October 25, 2016

No Recall for Antioch Farms Chicken Linked to Salmonella Outbreak

Antioch Farms frozen Chicken Cordon Bleu has been linked to a Salmonella outbreak that has sickened at least three people in Minnesota, hospitalizing two of them. Despite the epidemiological link to the illnesses, the company has not issued a recall for the product.

Yesterday, the Centers for Disease Control and Prevention (CDC) announced it had joined the investigation of the outbreak that is occurring at the same time as another Salmonella outbreak linked to a similar product, frozen Chicken Kiev by Barber Foods of Portland, Maine. Barber has issued a recall for its product which has been linked to four illnesses in Minnesota.

The Salmonella strains identified in both outbreaks are common, so CDC officials are performing further tests on cultures from others who have been sickened by the same strains to see if they are part of these outbreaks.

The products in both of these outbreaks are breaded, raw and pre-browned.  The Antioch Farms products, sold at many different grocery store chains, have the code P-1358. Health officials have not yet disclosed the names of those stores.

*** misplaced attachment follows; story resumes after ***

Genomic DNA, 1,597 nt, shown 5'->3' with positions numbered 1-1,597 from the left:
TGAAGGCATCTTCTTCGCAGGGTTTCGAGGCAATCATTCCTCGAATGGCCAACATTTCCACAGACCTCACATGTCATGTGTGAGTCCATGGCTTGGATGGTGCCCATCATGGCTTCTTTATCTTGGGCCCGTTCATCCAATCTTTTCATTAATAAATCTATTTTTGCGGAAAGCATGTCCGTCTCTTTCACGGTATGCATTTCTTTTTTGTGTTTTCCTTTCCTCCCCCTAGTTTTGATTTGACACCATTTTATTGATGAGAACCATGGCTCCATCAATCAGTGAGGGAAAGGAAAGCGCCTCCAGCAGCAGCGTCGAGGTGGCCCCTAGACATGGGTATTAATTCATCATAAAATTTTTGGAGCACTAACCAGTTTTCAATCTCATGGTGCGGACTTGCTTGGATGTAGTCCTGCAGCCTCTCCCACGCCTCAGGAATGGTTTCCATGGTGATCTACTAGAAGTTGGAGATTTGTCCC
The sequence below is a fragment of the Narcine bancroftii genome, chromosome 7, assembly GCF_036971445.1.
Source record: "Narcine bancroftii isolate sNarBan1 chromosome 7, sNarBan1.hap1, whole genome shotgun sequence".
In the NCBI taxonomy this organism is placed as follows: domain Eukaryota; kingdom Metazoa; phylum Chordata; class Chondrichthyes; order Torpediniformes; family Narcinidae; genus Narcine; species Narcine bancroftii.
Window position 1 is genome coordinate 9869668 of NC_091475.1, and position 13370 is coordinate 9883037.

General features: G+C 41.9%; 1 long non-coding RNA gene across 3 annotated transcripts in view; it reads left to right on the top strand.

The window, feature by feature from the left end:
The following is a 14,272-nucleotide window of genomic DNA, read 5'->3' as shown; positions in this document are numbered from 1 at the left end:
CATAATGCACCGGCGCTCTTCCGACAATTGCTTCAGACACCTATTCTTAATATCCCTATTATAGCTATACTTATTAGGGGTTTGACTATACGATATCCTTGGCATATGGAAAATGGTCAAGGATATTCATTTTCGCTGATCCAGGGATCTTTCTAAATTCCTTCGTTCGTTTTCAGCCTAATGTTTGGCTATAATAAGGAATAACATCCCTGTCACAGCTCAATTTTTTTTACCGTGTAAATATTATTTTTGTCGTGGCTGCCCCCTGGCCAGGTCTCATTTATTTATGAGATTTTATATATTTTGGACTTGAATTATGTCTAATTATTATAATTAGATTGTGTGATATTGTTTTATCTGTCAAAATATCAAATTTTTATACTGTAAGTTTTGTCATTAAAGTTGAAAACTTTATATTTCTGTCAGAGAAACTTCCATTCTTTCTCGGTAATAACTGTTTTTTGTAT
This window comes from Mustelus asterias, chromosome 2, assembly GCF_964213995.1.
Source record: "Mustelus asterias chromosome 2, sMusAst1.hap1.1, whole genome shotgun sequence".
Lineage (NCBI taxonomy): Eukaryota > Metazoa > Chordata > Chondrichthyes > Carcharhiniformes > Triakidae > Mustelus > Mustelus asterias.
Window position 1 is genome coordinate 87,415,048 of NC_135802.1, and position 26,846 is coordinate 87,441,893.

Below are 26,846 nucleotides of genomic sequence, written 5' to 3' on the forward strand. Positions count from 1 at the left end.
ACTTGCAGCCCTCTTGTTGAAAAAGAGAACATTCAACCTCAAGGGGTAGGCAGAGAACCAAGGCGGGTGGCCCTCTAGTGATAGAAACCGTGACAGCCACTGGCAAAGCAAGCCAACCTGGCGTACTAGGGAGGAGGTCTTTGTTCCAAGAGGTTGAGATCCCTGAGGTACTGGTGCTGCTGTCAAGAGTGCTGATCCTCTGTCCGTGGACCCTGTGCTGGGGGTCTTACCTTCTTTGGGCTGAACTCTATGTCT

Last fall, Antioch Farms Chicken Kiev was linked to a Salmonella outbreak that sickened six people in Minnesota. At that time, Dr. Carlota Medus, epidemiologist for the Foodborne Diseases Unit at Minnesota Department of Health, told Food Poisoning Bulletin that a 2008 labeling rule had virtually eliminated outbreaks associated with these kinds of products, so when illnesses were reported it raised a red flag that something must have changed with the chicken.

As per the 2008 label rule, the packages of Antioch Farms products in both outbreaks were clearly marked as raw and did not have microwave instructions. During interviews, some patients  in both outbreaks said they carefully followed cooking instructions indicating that the chicken was contaminated with so much Salmonella that it would be very difficult to prepare it with out getting sick.

salmonellalpoisoningsueMinnesota public health officials cannot compel a company to recall a product. With th outbreak last fall, they presented their findings to the company and the U.S. Department of Agriculture’s Food Safety and Inspection Service (USDA-FSIS) which announced a recall of 14 toms of the product by Aspen Foods Division of Koch Meats in Chicago on October 24.  It is not clear why Antioch did not issue a recall this time around.

Eating foods contaminated with Salmonella can cause salmonellosis. Symptoms include diarrhea, abdominal cramps, and fever within 12 to 72 hours after exposure to the organism lasting four to seven days. In some cases, where the infection travels from the intestinal tract to the bloodstream, infections can be life-threatening.



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